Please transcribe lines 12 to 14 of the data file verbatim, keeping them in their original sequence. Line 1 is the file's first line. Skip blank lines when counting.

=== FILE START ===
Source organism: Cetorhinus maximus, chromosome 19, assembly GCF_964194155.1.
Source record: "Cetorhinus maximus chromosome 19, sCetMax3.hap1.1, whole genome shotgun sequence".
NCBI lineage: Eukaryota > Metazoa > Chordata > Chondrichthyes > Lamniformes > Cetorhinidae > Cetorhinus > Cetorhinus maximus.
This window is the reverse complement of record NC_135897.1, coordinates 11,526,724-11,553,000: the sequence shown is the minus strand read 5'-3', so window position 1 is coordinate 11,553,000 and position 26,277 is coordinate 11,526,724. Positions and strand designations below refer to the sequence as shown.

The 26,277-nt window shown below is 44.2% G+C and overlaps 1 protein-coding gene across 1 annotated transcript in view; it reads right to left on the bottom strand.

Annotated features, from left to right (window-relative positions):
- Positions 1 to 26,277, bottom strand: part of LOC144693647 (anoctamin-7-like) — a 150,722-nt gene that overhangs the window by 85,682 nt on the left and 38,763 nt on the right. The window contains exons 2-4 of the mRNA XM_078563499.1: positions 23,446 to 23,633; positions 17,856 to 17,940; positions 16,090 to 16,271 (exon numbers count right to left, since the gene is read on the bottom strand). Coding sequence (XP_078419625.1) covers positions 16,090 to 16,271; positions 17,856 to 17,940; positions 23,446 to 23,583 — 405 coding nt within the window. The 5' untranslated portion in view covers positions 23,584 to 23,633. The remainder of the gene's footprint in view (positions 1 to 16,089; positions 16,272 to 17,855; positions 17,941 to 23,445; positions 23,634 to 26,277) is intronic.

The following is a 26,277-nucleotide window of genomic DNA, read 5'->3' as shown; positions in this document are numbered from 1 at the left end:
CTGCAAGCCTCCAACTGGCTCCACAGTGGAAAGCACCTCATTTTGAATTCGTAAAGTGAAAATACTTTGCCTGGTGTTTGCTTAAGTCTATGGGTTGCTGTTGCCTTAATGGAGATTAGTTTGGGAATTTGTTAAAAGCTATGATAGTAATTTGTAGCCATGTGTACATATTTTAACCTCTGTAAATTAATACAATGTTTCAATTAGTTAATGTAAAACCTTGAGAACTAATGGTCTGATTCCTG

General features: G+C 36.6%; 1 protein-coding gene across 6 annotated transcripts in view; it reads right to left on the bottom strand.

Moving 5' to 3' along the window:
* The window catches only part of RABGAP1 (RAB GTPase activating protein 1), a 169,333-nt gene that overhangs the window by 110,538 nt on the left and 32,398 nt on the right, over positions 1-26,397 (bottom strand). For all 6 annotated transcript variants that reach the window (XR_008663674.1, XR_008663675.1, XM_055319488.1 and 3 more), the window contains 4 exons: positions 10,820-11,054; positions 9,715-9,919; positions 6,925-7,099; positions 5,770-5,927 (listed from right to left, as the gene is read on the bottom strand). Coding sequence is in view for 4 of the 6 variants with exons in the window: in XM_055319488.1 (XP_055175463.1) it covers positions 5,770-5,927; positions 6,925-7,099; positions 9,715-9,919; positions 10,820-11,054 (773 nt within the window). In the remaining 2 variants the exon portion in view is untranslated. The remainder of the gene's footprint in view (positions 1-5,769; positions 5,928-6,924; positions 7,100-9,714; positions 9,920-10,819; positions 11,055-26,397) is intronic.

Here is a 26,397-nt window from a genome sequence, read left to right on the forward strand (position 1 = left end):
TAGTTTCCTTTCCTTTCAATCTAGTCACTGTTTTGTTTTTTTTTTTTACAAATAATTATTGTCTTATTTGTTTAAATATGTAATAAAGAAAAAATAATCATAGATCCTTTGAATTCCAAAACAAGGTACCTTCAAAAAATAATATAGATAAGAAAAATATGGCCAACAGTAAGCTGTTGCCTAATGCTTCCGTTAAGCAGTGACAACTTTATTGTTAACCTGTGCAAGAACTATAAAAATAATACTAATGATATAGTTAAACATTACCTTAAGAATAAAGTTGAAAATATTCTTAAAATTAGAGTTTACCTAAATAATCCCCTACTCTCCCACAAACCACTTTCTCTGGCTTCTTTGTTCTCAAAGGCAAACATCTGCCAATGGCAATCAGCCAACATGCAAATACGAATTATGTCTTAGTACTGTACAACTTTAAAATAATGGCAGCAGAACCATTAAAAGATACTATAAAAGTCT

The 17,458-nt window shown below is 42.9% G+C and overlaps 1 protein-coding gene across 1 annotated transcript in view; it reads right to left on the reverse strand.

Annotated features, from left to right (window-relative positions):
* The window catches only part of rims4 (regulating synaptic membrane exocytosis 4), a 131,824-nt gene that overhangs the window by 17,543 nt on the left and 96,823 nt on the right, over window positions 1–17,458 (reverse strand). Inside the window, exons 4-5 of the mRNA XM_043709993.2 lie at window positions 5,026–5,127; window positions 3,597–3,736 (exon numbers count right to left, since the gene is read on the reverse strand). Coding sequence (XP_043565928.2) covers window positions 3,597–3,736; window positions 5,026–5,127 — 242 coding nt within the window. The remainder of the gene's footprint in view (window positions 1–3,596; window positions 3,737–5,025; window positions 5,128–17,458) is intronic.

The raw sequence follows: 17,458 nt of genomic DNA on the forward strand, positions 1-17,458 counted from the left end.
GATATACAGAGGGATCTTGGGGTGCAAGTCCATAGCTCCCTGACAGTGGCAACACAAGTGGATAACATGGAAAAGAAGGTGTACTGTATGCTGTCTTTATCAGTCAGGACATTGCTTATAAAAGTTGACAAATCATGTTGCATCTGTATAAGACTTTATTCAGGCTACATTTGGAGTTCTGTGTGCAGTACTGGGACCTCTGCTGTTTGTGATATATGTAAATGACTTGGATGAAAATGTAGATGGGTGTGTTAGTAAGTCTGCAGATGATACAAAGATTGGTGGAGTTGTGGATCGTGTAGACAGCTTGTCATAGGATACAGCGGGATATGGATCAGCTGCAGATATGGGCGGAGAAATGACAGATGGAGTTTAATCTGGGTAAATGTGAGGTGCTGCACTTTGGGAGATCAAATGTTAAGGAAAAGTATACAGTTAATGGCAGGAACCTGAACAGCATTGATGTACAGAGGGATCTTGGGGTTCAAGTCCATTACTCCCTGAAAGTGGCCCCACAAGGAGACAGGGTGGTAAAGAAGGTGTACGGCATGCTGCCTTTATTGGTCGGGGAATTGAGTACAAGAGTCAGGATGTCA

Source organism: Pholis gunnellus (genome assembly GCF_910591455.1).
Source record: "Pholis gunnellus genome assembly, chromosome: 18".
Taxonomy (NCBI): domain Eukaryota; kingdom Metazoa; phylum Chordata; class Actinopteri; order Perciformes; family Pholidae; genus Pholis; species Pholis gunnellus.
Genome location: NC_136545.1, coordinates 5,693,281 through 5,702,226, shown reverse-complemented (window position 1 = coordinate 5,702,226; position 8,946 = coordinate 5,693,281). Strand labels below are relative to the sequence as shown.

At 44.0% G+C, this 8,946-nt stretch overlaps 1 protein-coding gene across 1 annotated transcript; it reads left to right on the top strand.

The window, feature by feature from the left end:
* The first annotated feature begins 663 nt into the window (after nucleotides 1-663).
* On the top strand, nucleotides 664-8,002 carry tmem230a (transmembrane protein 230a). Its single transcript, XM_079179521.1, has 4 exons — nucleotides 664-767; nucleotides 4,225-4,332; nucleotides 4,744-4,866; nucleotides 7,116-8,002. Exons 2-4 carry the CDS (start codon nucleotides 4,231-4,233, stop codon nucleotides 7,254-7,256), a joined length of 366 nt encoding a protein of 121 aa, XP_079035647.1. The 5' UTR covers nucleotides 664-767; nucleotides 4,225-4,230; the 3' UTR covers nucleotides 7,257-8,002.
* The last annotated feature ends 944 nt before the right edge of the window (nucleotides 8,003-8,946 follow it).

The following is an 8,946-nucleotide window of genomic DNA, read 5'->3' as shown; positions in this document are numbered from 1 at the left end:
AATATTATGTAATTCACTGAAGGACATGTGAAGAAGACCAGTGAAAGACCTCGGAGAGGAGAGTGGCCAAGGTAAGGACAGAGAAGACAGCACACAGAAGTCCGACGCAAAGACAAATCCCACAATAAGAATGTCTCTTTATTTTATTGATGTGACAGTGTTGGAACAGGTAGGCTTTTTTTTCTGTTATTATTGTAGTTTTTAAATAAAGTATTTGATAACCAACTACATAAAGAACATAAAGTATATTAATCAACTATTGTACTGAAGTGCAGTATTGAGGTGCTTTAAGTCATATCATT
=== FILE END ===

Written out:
* The window catches only part of RABGAP1 (RAB GTPase activating protein 1), a 169,333-nt gene that overhangs the window by 110,538 nt on the left and 32,398 nt on the right, over positions 1-26,397 (bottom strand). For all 6 annotated transcript variants that reach the window (XR_008663674.1, XR_008663675.1, XM_055319488.1 and 3 more), the window contains 4 exons: positions 10,820-11,054; positions 9,715-9,919; positions 6,925-7,099; positions 5,770-5,927 (listed from right to left, as the gene is read on the bottom strand). Coding sequence is in view for 4 of the 6 variants with exons in the window: in XM_055319488.1 (XP_055175463.1) it covers positions 5,770-5,927; positions 6,925-7,099; positions 9,715-9,919; positions 10,820-11,054 (773 nt within the window). In the remaining 2 variants the exon portion in view is untranslated. The remainder of the gene's footprint in view (positions 1-5,769; positions 5,928-6,924; positions 7,100-9,714; positions 9,920-10,819; positions 11,055-26,397) is intronic.

Here is a 26,397-nt window from a genome sequence, read left to right on the forward strand (position 1 = left end):
TAGTTTCCTTTCCTTTCAATCTAGTCACTGTTTTGTTTTTTTTTTTTACAAATAATTATTGTCTTATTTGTTTAAATATGTAATAAAGAAAAAATAATCATAGATCCTTTGAATTCCAAAACAAGGTACCTTCAAAAAATAATATAGATAAGAAAAATATGGCCAACAGTAAGCTGTTGCCTAATGCTTCCGTTAAGCAGTGACAACTTTATTGTTAACCTGTGCAAGAACTATAAAAATAATACTAATGATATAGTTAAACATTACCTTAAGAATAAAGTTGAAAATATTCTTAAAATTAGAGTTTACCTAAATAATCCCCTACTCTCCCACAAACCACTTTCTCTGGCTTCTTTGTTCTCAAAGGCAAACATCTGCCAATGGCAATCAGCCAACATGCAAATACGAATTATGTCTTAGTACTGTACAACTTTAAAATAATGGCAGCAGAACCATTAAAAGATACTATAAAAGTCT